Volunteering England and leaders of 27 major charities and voluntary sector umbrella bodies have called on the government not to charge volunteers for the planned portable Criminal Records Bureau checks.
The Protection of Freedoms Bill, which is before Parliament, proposes two types of criminal records check from 2013: a one-off check, which would remain free for volunteers as under the existing system, and a portable one based on a continuously updated criminal records database, which would allow an individual to work or volunteer for a number of organisations.
A Home Office spokesman said earlier this month the government was considering whether volunteers would have to pay a yearly subscription for the portable check.
In a letter to the Home Office minister Lynne Featherstone and Nick Hurd, the Minister for Civil Society, Justin Davis Smith, chief executive of Volunteering England, and 27 other senior sector figures, including Sir Stephen Bubb, chief executive of Acevo, Sir Stuart Etherington, chief executive of the National Council for Voluntary Organisations and Kevin Curley, chief executive of Navca, call on the government to pledge to make the proposed portable checks free for volunteers.
"In the current system CRB checks are free but not portable, but government risks solving one problem only to create another if in the proposed new system they are portable but not free," the letter says.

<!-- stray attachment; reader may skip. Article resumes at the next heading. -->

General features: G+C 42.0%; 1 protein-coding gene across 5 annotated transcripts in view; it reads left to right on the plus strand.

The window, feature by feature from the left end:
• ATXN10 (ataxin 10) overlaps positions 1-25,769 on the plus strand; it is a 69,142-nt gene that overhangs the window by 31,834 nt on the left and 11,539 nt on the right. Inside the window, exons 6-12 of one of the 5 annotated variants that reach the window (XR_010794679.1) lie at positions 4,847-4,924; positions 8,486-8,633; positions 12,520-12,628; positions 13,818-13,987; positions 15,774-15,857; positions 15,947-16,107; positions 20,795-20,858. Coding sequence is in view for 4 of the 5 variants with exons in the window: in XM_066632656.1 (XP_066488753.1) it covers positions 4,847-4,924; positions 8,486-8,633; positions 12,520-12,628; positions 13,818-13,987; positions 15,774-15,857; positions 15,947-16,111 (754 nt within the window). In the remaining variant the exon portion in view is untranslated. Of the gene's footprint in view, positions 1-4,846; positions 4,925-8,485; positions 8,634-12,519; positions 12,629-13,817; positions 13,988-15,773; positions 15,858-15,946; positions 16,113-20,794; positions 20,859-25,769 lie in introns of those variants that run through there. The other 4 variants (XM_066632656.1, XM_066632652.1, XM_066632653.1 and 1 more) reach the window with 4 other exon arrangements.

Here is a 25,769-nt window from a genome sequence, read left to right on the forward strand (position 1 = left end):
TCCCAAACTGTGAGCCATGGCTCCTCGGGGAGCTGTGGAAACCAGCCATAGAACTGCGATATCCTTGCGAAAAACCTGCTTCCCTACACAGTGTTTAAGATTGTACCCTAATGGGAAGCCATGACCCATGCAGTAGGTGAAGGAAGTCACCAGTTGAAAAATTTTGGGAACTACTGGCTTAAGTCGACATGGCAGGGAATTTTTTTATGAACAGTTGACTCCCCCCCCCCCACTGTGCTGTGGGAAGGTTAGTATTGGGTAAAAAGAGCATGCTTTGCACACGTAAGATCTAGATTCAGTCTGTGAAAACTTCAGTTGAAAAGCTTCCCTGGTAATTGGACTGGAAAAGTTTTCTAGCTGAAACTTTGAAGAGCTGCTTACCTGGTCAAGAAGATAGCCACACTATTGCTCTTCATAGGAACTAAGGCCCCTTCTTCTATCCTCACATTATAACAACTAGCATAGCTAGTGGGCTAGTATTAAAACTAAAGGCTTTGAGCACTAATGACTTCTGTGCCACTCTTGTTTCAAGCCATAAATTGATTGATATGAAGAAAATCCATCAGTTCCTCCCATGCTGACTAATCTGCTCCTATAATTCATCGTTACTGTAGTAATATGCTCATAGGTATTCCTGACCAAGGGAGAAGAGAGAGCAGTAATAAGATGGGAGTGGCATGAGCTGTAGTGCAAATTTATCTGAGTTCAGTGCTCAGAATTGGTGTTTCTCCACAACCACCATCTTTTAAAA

"If the cost of the online system is passed on to volunteers, it would provide a perverse incentive to apply for a new check for each role. This would represent additional costs and unnecessary bureaucracy for the organisations involved," it says.
"Some of us have already conveyed our concerns to government that any costs could have a negative effect on volunteering. Therefore, while volunteers across the country tirelessly continue to give their time for the benefit of our communities, we ask government to ensure they are not burdened with unnecessary paperwork and costs."
A spokesman for the Home Office said portable checks would be subject to a fee to recover the costs of the service and the government was considering how this would be administered.
"The Protection of Freedoms Bill contains a number of proposals aimed at scaling back the system to bring a long-overdue element of common sense," he said.
Full list of signatories
Justin Davis Smith
Chief executive, Volunteering England
Sir Stephen Bubb
Chief executive, Acevo
Head of volunteering, Age UK
Head of volunteering, Barnado’s
Sir Nick Young
Chief executive, British Red Cross
Tom Flood CBE
Chief executive, BTCV
Lynne Berry OBE
Vice chair, Canal and River Trust
Chief executive, Children England
Chief executive, Girl Guiding UK
Lucy de Groot
Chief executive, CSV
Chief executive, Deafblind UK
Head of volunteering, Jewish Care
Director of volunteering, Marie Curie Cancer Care
Director of volunteering, The National Trust
Chief executive, Navca
Sir Stuart Etherington
Chief executive, NCVO
Chief executive, NCYVS
Chief executive, RNIB
Head of volunteering development, RSPB
Chief executive, Sport and Recreation Alliance
Chief executive, Sue Ryder Care
Chief executive, The Scout Association
Volunteer services manager, Sported
Chief executive, The Stroke Association
Chief executive, v, the National Young Volunteer Service
Director, Voice4Change England
Chief executive, WRVS